I have solved the tap-to-click problem I was having in KDE, I simply removed from my ~homedir/.kde/share/config/kcmtouchpadrc, there must have been legacy settings there conflicting, the KDE re-creates it next login with correct settings.

Some KDE adjustments: I recommend avoiding too many plasma type widgets, some of them are quite heavy on CPU.
I also resized my task bar on the bottom to be a little smaller and chose a "Oxygen netbook" theme which seemed a little more optimized. Aside of a few large configuration menu's from firefox plugins, I have not encountered too many applications which had problems with the screen size. 

Here is a small example of my desktop:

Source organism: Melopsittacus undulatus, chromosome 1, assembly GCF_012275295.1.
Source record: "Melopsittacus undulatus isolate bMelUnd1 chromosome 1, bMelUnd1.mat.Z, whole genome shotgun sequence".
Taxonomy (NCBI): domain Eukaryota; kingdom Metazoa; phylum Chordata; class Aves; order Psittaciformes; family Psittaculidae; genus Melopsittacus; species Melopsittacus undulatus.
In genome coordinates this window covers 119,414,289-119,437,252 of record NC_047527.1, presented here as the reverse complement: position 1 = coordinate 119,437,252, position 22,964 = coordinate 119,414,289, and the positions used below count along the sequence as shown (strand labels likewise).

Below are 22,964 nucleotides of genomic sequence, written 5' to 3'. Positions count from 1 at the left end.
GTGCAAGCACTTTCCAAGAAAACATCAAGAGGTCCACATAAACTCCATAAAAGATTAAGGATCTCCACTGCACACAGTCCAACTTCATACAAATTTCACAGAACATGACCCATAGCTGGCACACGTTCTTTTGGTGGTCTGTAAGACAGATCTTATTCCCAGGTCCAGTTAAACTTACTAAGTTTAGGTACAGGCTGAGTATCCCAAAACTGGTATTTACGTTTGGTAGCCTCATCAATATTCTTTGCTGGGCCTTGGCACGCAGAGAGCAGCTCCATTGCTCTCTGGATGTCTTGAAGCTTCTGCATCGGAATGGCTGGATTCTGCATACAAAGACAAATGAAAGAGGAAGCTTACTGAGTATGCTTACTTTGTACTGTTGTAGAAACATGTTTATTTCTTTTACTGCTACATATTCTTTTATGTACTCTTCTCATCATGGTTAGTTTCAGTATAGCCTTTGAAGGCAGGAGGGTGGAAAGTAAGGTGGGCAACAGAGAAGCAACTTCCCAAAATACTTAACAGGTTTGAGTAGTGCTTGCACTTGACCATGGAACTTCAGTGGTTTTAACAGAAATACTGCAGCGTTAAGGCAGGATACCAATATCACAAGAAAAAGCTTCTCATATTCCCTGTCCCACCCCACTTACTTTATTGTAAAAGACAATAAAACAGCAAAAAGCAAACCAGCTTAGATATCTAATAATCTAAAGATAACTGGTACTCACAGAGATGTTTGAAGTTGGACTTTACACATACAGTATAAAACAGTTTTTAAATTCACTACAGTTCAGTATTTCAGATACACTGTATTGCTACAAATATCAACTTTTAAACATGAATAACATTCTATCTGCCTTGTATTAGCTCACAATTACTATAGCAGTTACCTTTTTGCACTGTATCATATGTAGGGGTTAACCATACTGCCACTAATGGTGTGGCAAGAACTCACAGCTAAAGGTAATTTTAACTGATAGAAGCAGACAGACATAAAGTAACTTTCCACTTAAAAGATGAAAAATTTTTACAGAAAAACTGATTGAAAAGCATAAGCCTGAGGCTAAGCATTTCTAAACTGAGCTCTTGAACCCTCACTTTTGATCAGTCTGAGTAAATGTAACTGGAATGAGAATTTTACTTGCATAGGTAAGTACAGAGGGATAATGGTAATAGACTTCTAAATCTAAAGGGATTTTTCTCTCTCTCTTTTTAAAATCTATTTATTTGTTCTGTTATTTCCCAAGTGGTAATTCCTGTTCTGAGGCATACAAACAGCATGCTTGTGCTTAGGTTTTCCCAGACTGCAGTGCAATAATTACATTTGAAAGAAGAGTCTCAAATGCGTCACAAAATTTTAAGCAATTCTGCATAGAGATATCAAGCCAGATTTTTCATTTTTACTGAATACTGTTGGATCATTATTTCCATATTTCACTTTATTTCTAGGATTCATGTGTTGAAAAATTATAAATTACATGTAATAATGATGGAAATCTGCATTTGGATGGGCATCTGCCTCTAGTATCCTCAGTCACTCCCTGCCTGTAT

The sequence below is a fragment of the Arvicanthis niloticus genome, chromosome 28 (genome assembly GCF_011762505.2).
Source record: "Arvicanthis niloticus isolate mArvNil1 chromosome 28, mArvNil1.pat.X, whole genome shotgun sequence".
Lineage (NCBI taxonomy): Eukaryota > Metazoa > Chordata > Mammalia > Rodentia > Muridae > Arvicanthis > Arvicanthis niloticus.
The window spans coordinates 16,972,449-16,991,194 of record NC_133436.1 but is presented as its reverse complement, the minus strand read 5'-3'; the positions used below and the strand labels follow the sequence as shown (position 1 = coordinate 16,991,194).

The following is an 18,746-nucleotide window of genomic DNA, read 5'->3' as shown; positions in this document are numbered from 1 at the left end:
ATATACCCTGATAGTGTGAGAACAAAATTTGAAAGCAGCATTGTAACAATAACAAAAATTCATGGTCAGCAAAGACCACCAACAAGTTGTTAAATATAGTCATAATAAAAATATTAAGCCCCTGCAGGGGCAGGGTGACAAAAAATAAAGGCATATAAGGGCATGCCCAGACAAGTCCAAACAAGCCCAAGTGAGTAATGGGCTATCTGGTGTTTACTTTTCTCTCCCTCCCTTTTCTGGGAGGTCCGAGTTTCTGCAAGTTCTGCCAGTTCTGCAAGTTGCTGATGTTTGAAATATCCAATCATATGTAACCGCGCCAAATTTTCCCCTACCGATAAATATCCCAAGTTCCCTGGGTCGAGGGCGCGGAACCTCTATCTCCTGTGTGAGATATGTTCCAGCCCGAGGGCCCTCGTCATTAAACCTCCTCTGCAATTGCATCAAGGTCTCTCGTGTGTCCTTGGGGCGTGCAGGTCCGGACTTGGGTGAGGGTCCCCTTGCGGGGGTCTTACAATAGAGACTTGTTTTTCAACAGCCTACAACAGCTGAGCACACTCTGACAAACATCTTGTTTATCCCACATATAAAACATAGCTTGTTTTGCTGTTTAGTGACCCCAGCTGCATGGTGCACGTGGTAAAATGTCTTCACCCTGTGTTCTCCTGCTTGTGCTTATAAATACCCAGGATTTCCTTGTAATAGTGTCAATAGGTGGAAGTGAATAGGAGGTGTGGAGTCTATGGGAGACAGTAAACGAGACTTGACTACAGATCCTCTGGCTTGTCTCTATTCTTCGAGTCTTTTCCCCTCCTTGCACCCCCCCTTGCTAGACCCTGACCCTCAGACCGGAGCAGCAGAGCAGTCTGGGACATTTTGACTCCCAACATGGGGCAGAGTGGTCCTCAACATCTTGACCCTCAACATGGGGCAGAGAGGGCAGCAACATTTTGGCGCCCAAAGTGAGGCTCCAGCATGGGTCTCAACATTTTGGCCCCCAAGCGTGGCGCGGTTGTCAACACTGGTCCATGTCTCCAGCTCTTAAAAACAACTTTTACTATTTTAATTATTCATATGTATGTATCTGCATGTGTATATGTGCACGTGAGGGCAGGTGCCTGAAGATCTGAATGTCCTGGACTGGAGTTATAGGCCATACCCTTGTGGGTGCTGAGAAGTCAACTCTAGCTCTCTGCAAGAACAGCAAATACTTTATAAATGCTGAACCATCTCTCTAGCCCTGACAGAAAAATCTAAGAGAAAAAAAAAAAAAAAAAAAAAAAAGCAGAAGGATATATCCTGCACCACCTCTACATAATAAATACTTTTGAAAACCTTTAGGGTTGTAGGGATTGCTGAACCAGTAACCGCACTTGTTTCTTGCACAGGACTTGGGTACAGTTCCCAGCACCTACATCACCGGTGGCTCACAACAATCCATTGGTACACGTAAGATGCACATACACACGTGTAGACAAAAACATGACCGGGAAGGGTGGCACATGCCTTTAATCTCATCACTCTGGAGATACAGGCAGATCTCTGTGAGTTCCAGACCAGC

Thursday, June 3, 2010

My first post


A little introduction is in order. My name is David and I'm a Senior Linux Production Engineer at Answers.com (Answers Corp.)

It's been on my mind to start a blog for a long time now.
The reason for that being, I want to contribute back some knowledge and experience I gained in the Linux world over the course of time.
I've been a Linux system Engineer for 12 years now and worked with Linux since 1996. Forums and blogs have proven to be one of the largest resource for learning and trouble shooting and solving problems from others who shared their solution on the net.

I have found that participating in various Linux forum's is hard for me because it requires a lot of monitoring until a question I can answer (and has not yet been answered first) appears. Therefore, I hope that a blog where I write up my experiences will be searchable and allow others to benefit from what I've learned.

So here is to the new post!